By Joel Elliott | 13 October 2009
Tyondai Braxton’s dirty secret is that he just wants to let loose like a rock star. As Chet put it in his review of Braxton’s Battles project, he has the uncanny ability to put the most out-there elements together and “act like it’s music of necessity and not concept.” And the tension has never been higher than it is on Central Market, a thoroughly-composed piece recorded in conjunction with the 50-piece Wordless Music Orchestra, kazoos and all. Needless to say, any issues the album has don’t stem from Braxton taking himself too seriously.
In fact, contrary to what you might expect for a definitive movement into classical terrain, the main problem is an irreverence that borders on cloying. Perhaps because when Braxton finally gives in to his deep rock impulse on the penultimate track, it carries an intensity that makes the preceding tracks seem like a lengthy prelude. Although “J. City” isn’t so much straight-up rock as it is the breathless falsettos of Mike Patton over the chunky, staggered rhythms of This Heat. Rather than reaching back to Mirrored (2007)—which is actually closer, at least in spirit, to the excess and tight compositions of the rest of Central Market—it recalls more than anything here Braxton’s last solo album, History That Has No Effect (2003). Around the time of that album’s release, he put on several shows where he sat all alone on stage, surrounded by guitar pedals, drum machines and a mic filtered through various effects. It’s an image in stark contrast to that of a huge orchestra playing sheet music, and the two are nearly impossible to reconcile.
Which isn’t to say that the rest of the album isn’t impressive at certain points, though the law of diminishing returns weighs heavily here. What at first sounds like a forest of myriad details and interactions between instruments on “Opening Bell” and “Uffe’s Workshop” begins to collapse under the weight of the compositions, and the cartoonish melodies that announce themselves on no less bombastic instruments like harpsichord, kazoos or human whistles, tend to bury everything else. Likewise, there’s a smouldering piece of minimalism in the monosyllabic vocal eruptions and off-beat bass rumble on “Platinum Rows,” but every square inch in between is crammed with pompous string arrangements, some of which carry the ten-minute track so far off course that when the central motif re-appears it’s like being lulled to sleep then smacked awake repeatedly.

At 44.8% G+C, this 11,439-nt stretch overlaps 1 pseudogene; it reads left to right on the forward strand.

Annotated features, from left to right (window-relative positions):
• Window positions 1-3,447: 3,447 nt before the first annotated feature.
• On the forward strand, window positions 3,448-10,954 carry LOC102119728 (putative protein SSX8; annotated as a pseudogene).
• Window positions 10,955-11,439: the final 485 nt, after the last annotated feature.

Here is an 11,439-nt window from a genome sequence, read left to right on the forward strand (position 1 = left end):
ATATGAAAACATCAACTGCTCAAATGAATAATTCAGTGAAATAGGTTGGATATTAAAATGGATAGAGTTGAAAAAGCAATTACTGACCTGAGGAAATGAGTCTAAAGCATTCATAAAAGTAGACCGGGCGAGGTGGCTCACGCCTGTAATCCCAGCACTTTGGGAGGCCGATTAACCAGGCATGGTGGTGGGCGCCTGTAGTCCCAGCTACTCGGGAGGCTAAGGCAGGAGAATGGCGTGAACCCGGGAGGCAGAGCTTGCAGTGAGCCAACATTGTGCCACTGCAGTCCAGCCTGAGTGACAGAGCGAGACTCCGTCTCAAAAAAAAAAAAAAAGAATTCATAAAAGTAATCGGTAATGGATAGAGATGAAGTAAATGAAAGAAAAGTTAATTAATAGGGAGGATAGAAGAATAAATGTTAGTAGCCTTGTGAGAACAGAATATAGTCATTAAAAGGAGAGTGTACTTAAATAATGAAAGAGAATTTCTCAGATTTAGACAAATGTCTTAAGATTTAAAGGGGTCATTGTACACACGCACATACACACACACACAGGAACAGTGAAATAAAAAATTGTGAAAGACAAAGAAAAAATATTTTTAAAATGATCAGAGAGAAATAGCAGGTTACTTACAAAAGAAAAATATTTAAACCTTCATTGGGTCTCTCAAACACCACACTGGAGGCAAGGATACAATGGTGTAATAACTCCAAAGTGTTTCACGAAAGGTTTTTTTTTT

At the very least, “Platinum Rows” achieves a sense of purpose—though to what ends I have no idea—that the first three tracks, with their almost Danny Elfman levels of score-anything grandiosity, sorely lack. Here, ideas of necessity and concept come into play again, insofar as Central Market needs one or the other. It’s a somewhat unfair comparison, but it’s hard not to think of the loins from which Tyondai sprung: father Anthony’s music was often “composed” with bizarre graphic drawings, which, while perhaps not providing any concrete conceptual apparatus for his music, at the very least afforded a huge deal of freedom to his individual players. We’re talking about radically different styles of music here, but it’s a reminder of how much Central Market struggles to rise above the notes on the page.
At least until the back half of the album. As if finally done dicking around, things take a completely different tone with “Unfurling,” a morbid chamber-drone where it sounds like the squeaky instruments have been slowed to a crawl and put at the bottom of a well. After “J. City” it’s as if the classical side of the album has been consumed by something greater, and “Dead Strings” serves as an appropriate requiem: the titular strings being gradually overtaken by walls of fuzz and proggy drums. I’m not going to suggest that one side of the classical/rock divide is inherently better, but it’s hard not to speculate about where Braxton’s intuition lies. By the end of “Dead Strings” he already sounds like he’s anxious to make the next Battles album.